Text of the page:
As of 2016-02-26, there will be no more posts for this blog. s/blog/pba/
Showing posts with label backup. Show all posts

Everyday, there are some new services are born and some have to be shut down. There is no eternity for many things. Websites certainly don't have that.

So, here is the one-liner for Gists:
page=0; while let page++; wget -q -O - "https://api.github.com/users/$USER/gists?page=$page&per_page=100" | grep -o 'git://.*\.git'; do :; done | while read git_url; do git clone $git_url; done

and for public repos:
page=0; while let page++; wget -q -O - "https://api.github.com/users/$USER/repos?page=$page&per_page=100" | grep -o 'git://.*\.git'; do :; done | while read git_url; do git clone $git_url; done

You may need to edit $USER to match your username on GitHub.

This is only for one-time run and doesn't have any error handling. You should run it in a specifically created directory for storing repos. It won't update if you add new repos afterwards. But you can add some condition check for updating when a repo is already presented in the filesystem.

It's not the time for me or anyone else to use it, since GitHub is alive and probably won't be out of business or gets closed anytime soon.

I have this thought because there is another service closed, which I used when I was still on Twitter, due to being merged into bigger company.

Six or seven years ago, I lost data on a harddisk. Since then, I have been trying not to store data on local disks. I am lazy, never want to do the backups. It's not like it's hard, the script is easy to write, just I don't like put the backup harddrive online when the system only needs it once a while when the backing up is in progress.

Certainly, you can pay some money for so-called cloud storage or just remote backup storage. It doesn't seem to matter to me, someday they will be gone and does a backup of a backup is like, well, WTH was I doing that in the first place?

Anyway, for backing up public stuff on GitHub is easy.

Updated on 2012-03-15: If you also use Bitbucket, here is the one-liner.

I just download the data from one of my App Engine application by following Uploading and Downloading, I used this new and experimental bulkloader.py to download data into a sqlite3 database. You don't need to create the Loader/Exporter classes with this new method

It does explain how to download and upload, but, as for, uploading is only for production server. You have to look into the command line options, it's not complicated.

Here is a complete example to dump data:
$ python googleappengine/python/bulkloader.py --dump --kind=Kind --url=http://app-id.appspot.com/remote_api --filename=app-id-Kind.db /path/to/app.yaml/
[INFO ] Logging to bulkloader-log-20091111.001712
[INFO ] Throttling transfers:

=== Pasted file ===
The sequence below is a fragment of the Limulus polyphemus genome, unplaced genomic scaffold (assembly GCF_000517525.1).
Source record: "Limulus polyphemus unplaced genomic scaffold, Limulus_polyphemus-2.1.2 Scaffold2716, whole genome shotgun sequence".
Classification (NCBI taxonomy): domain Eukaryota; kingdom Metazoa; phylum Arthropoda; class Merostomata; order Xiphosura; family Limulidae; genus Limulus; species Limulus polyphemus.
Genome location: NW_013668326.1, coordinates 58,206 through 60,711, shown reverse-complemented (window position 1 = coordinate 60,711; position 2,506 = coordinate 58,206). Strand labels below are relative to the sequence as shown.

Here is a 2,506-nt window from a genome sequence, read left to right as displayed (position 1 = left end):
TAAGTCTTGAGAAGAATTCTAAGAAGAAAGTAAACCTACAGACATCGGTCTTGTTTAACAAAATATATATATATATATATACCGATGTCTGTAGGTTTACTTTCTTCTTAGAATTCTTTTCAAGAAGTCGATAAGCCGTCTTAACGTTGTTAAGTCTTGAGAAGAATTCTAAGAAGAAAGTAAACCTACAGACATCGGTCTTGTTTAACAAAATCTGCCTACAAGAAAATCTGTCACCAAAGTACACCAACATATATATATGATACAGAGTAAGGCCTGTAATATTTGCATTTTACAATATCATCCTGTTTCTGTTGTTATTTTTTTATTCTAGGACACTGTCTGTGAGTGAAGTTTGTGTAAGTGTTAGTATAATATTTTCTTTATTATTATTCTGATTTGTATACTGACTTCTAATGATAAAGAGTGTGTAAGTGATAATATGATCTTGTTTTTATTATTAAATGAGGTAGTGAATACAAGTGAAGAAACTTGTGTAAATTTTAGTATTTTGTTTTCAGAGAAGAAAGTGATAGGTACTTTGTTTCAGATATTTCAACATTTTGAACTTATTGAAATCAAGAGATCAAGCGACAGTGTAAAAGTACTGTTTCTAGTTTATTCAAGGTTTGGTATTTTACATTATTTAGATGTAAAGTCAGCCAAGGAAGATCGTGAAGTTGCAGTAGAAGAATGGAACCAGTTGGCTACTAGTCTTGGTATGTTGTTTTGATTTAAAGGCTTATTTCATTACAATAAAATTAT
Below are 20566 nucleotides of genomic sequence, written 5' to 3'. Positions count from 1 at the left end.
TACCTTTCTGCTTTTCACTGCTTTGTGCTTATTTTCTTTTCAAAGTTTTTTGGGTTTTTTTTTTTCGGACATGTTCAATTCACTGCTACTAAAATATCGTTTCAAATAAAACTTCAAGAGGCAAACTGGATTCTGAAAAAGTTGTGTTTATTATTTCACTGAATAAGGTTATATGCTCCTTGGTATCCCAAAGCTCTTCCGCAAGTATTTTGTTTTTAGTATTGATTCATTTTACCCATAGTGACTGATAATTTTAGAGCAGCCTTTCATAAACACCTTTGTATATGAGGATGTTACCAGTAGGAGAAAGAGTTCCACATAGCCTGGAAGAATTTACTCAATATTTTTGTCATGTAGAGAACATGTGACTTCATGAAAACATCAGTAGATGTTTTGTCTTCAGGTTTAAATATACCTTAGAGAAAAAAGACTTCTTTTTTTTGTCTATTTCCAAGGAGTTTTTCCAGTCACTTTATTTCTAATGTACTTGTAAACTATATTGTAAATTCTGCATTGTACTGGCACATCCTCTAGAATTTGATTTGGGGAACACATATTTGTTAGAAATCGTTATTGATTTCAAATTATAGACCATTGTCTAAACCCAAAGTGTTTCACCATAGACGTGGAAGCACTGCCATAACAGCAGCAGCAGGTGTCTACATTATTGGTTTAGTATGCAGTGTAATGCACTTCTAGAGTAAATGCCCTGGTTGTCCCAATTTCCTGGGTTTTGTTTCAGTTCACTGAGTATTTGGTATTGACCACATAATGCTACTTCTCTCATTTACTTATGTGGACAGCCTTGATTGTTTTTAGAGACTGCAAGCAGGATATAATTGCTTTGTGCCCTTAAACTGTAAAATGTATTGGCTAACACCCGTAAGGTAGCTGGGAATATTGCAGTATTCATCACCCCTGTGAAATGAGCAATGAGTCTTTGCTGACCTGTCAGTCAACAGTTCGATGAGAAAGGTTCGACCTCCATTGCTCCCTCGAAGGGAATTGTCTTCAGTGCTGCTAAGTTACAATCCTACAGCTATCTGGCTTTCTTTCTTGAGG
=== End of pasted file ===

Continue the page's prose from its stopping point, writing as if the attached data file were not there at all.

[INFO ] Bandwidth: 250000 bytes/second
[INFO ] HTTP connections: 8/second
[INFO ] Entities inserted/fetched/modified: 20/second
[INFO ] Opening database: bulkloader-progress-20091111.001712.sql3
[INFO ] Opening database: bulkloader-results-20091111.001712.sql3
[INFO ] Connecting to brps.appspot.com/remote_api
Please enter login credentials for app-id.appspot.com
Email: username@gmail.com
Password for username@gmail.com:
.[INFO ] Kind: No descending index on __key__, performing serial download
.......................................................................................................................................................................................
.................................
[INFO ] Have 2160 entities, 0 previously transferred
[INFO ] 2160 entities (0 bytes) transferred in 134.6 seconds

And the following is for upload to Development Server using the sqlite3 database which we just download (not the CSV):
$ python googleappengine/python/bulkloader.py --restore --kind=Kind --url=http://localhost:8080/remote_api --filename=app-id-Kind.db --app_id=app-id
[INFO ] Logging to bulkloader-log-20091111.004013
[INFO ] Throttling transfers:
[INFO ] Bandwidth: 250000 bytes/second
[INFO ] HTTP connections: 8/second
[INFO ] Entities inserted/fetched/modified: 20/second
[INFO ] Opening database: bulkloader-progress-20091111.004013.sql3
Please enter login credentials for localhost
Email: ksdf@sdfk.com <- This does not matter, type anything
Password for ksdf@sdfk.com: <- Does not matter
[INFO ] Connecting to localhost:8080/remote_api
[INFO ] Starting import; maximum 10 entities per post
........................................................................................................................................................................................................................
[INFO ] 2160 entites total, 0 previously transferred
[INFO ] 2160 entities (0 bytes) transferred in 31.3 seconds
[INFO ] All entities successfully transferred

You will need to specify the app id, which must match the Development server is running on.

This may be no need once the bulkloader.py is stable.

I wrote a simple Python script which utilizes gdata-python-client to download the layout templates of your Blogger blogs. You can read and download from BackupTemplate.py.

It is easy to use, just make sure you have gdata-python-client on you computer. You will be prompted for your email and password. Here is a screenshot how it is working:


Layout templates of all blogs will be saved in current directory with filename like
blogId-blogName-YYMMDD-HHMMSS.xml
You can also add a file called BackupTemplate.yaml:
email: [email]
password: [password]
So you won't be asked for account every time.